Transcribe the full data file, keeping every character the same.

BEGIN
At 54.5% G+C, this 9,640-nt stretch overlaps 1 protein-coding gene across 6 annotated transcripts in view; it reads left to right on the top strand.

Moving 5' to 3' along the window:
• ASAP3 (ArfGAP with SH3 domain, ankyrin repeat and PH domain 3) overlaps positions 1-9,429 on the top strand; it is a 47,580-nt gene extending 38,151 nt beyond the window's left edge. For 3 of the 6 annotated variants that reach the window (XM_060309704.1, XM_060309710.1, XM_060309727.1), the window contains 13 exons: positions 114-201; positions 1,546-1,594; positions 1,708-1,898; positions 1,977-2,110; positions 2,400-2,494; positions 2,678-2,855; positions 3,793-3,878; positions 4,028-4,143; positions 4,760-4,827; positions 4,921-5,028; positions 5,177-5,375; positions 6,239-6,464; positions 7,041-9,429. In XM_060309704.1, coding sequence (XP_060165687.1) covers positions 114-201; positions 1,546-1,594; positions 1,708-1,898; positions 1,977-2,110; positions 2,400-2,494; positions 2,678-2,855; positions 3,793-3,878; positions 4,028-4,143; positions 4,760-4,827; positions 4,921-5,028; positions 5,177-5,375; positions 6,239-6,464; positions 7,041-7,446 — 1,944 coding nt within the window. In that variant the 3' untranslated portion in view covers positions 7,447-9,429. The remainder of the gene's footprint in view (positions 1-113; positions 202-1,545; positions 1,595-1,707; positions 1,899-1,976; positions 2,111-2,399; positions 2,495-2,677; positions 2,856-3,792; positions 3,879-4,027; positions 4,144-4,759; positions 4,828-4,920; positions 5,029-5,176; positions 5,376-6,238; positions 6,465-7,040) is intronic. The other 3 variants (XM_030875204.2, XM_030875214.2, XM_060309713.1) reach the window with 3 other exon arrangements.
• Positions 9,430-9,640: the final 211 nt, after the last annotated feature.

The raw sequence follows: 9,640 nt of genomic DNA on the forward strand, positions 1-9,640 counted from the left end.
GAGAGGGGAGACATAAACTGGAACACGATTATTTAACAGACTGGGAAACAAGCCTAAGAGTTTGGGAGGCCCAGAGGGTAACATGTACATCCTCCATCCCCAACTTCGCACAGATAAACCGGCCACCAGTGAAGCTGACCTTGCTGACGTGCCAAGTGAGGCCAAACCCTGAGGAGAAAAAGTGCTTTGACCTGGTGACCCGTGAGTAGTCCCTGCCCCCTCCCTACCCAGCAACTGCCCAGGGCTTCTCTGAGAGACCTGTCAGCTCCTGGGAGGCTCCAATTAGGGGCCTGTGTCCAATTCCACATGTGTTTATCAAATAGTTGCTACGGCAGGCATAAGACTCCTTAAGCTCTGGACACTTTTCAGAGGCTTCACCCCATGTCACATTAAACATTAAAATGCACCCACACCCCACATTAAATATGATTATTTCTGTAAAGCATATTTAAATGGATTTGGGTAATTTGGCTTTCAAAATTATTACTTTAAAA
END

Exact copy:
At 54.5% G+C, this 9,640-nt stretch overlaps 1 protein-coding gene across 6 annotated transcripts in view; it reads left to right on the top strand.

Moving 5' to 3' along the window:
• ASAP3 (ArfGAP with SH3 domain, ankyrin repeat and PH domain 3) overlaps positions 1-9,429 on the top strand; it is a 47,580-nt gene extending 38,151 nt beyond the window's left edge. For 3 of the 6 annotated variants that reach the window (XM_060309704.1, XM_060309710.1, XM_060309727.1), the window contains 13 exons: positions 114-201; positions 1,546-1,594; positions 1,708-1,898; positions 1,977-2,110; positions 2,400-2,494; positions 2,678-2,855; positions 3,793-3,878; positions 4,028-4,143; positions 4,760-4,827; positions 4,921-5,028; positions 5,177-5,375; positions 6,239-6,464; positions 7,041-9,429. In XM_060309704.1, coding sequence (XP_060165687.1) covers positions 114-201; positions 1,546-1,594; positions 1,708-1,898; positions 1,977-2,110; positions 2,400-2,494; positions 2,678-2,855; positions 3,793-3,878; positions 4,028-4,143; positions 4,760-4,827; positions 4,921-5,028; positions 5,177-5,375; positions 6,239-6,464; positions 7,041-7,446 — 1,944 coding nt within the window. In that variant the 3' untranslated portion in view covers positions 7,447-9,429. The remainder of the gene's footprint in view (positions 1-113; positions 202-1,545; positions 1,595-1,707; positions 1,899-1,976; positions 2,111-2,399; positions 2,495-2,677; positions 2,856-3,792; positions 3,879-4,027; positions 4,144-4,759; positions 4,828-4,920; positions 5,029-5,176; positions 5,376-6,238; positions 6,465-7,040) is intronic. The other 3 variants (XM_030875204.2, XM_030875214.2, XM_060309713.1) reach the window with 3 other exon arrangements.
• Positions 9,430-9,640: the final 211 nt, after the last annotated feature.

The raw sequence follows: 9,640 nt of genomic DNA on the forward strand, positions 1-9,640 counted from the left end.
GAGAGGGGAGACATAAACTGGAACACGATTATTTAACAGACTGGGAAACAAGCCTAAGAGTTTGGGAGGCCCAGAGGGTAACATGTACATCCTCCATCCCCAACTTCGCACAGATAAACCGGCCACCAGTGAAGCTGACCTTGCTGACGTGCCAAGTGAGGCCAAACCCTGAGGAGAAAAAGTGCTTTGACCTGGTGACCCGTGAGTAGTCCCTGCCCCCTCCCTACCCAGCAACTGCCCAGGGCTTCTCTGAGAGACCTGTCAGCTCCTGGGAGGCTCCAATTAGGGGCCTGTGTCCAATTCCACATGTGTTTATCAAATAGTTGCTACGGCAGGCATAAGACTCCTTAAGCTCTGGACACTTTTCAGAGGCTTCACCCCATGTCACATTAAACATTAAAATGCACCCACACCCCACATTAAATATGATTATTTCTGTAAAGCATATTTAAATGGATTTGGGTAATTTGGCTTTCAAAATTATTACTTTAAAA